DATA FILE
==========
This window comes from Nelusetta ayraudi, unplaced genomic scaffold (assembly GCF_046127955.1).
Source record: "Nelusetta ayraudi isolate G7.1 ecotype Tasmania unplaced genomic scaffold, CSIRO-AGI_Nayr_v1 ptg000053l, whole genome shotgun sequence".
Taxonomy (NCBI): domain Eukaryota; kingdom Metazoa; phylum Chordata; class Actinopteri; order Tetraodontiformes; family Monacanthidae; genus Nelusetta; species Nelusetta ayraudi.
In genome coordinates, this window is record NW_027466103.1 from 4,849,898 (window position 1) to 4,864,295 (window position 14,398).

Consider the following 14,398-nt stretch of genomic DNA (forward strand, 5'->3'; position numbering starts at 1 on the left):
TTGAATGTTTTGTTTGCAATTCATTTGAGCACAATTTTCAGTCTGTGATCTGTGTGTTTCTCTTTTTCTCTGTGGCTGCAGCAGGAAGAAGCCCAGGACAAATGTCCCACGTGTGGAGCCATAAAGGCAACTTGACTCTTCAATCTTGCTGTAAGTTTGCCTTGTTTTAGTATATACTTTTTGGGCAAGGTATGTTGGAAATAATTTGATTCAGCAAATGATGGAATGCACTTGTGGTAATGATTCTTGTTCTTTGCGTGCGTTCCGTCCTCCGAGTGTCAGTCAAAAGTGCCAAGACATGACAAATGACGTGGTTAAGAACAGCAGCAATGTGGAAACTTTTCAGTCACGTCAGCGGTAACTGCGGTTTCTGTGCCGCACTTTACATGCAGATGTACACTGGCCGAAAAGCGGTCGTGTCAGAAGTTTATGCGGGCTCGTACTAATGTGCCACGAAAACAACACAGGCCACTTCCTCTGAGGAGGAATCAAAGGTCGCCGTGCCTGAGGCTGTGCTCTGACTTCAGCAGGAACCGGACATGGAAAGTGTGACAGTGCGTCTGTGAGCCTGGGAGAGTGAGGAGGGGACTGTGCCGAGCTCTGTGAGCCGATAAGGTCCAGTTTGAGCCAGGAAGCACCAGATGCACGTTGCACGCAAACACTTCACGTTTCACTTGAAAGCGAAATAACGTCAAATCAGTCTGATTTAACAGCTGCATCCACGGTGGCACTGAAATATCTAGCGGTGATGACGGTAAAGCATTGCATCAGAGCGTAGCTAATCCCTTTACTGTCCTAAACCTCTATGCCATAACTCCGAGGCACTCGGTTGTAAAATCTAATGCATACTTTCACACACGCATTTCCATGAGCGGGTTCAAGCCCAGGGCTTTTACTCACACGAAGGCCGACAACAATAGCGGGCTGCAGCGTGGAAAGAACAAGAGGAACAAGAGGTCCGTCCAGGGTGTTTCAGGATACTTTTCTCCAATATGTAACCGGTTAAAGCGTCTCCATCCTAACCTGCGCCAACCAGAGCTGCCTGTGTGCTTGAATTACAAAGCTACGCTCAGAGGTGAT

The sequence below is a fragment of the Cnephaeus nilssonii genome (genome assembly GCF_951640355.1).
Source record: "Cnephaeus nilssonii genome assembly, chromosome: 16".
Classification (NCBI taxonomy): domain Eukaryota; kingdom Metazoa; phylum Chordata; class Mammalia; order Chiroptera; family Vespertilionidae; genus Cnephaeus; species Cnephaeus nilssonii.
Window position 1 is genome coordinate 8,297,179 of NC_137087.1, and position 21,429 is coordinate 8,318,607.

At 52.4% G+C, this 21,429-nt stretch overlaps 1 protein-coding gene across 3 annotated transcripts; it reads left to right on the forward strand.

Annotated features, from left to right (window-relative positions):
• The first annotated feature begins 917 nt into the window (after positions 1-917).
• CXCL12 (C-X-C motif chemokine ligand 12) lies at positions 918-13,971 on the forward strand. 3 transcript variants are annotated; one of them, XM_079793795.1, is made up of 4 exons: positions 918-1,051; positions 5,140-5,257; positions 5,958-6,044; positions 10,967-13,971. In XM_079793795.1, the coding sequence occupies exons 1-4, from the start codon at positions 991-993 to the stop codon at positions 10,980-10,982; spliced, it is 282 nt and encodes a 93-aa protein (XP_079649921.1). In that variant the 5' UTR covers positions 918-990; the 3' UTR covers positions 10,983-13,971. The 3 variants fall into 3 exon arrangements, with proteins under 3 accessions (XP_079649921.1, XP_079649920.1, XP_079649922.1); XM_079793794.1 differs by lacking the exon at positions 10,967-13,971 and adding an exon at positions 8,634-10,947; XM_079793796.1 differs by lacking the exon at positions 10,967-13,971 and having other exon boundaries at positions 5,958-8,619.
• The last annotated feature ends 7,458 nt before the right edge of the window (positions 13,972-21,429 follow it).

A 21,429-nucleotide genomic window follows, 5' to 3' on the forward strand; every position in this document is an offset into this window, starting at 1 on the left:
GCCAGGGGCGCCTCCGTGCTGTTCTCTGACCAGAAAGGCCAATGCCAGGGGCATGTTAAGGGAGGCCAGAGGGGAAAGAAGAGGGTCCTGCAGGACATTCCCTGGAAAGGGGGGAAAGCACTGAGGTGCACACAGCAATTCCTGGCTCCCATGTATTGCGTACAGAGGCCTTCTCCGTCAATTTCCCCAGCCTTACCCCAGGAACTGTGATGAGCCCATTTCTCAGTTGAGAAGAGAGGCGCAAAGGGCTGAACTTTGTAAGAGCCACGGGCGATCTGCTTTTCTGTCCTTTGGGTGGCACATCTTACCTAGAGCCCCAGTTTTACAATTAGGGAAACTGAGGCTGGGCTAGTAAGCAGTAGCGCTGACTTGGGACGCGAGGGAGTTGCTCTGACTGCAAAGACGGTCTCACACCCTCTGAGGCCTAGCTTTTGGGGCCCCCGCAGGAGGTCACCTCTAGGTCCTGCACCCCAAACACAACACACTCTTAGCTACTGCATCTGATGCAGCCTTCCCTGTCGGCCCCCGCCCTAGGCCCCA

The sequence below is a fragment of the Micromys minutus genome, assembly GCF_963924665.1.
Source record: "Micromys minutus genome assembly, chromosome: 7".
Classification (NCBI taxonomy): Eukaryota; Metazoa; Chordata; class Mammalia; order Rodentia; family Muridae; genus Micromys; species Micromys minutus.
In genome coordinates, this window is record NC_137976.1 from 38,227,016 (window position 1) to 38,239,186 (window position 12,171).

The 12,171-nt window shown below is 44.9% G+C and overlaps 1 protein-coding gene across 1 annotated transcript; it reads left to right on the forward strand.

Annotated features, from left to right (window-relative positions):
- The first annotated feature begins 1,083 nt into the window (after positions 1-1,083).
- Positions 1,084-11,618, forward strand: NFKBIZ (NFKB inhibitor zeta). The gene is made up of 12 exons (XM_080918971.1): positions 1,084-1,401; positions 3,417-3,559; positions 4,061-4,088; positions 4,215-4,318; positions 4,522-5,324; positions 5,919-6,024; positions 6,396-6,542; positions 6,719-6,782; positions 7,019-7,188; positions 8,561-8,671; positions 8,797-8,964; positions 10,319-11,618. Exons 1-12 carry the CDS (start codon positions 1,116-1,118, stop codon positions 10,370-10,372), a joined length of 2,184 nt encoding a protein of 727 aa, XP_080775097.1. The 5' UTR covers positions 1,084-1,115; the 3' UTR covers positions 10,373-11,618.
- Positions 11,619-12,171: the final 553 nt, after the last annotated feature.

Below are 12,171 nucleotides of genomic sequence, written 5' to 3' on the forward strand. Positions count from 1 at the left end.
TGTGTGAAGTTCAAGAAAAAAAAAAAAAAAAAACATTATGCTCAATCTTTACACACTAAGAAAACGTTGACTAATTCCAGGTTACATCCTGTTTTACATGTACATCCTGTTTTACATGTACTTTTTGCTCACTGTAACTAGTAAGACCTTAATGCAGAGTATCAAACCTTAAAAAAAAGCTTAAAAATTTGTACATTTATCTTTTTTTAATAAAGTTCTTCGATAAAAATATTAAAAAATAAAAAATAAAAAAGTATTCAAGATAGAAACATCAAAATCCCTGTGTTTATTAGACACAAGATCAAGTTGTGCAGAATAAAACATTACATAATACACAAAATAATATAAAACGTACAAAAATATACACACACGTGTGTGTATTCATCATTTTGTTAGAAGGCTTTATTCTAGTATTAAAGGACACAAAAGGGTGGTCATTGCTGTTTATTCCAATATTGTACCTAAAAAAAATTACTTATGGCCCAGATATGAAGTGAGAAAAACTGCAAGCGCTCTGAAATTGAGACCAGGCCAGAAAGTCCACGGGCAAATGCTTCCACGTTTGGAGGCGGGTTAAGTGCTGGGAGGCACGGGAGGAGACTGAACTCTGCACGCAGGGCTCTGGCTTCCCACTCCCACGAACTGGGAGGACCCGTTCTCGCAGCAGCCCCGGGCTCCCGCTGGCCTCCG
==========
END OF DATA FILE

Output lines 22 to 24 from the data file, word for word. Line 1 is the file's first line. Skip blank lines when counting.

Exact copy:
The 12,171-nt window shown below is 44.9% G+C and overlaps 1 protein-coding gene across 1 annotated transcript; it reads left to right on the forward strand.

Annotated features, from left to right (window-relative positions):
- The first annotated feature begins 1,083 nt into the window (after positions 1-1,083).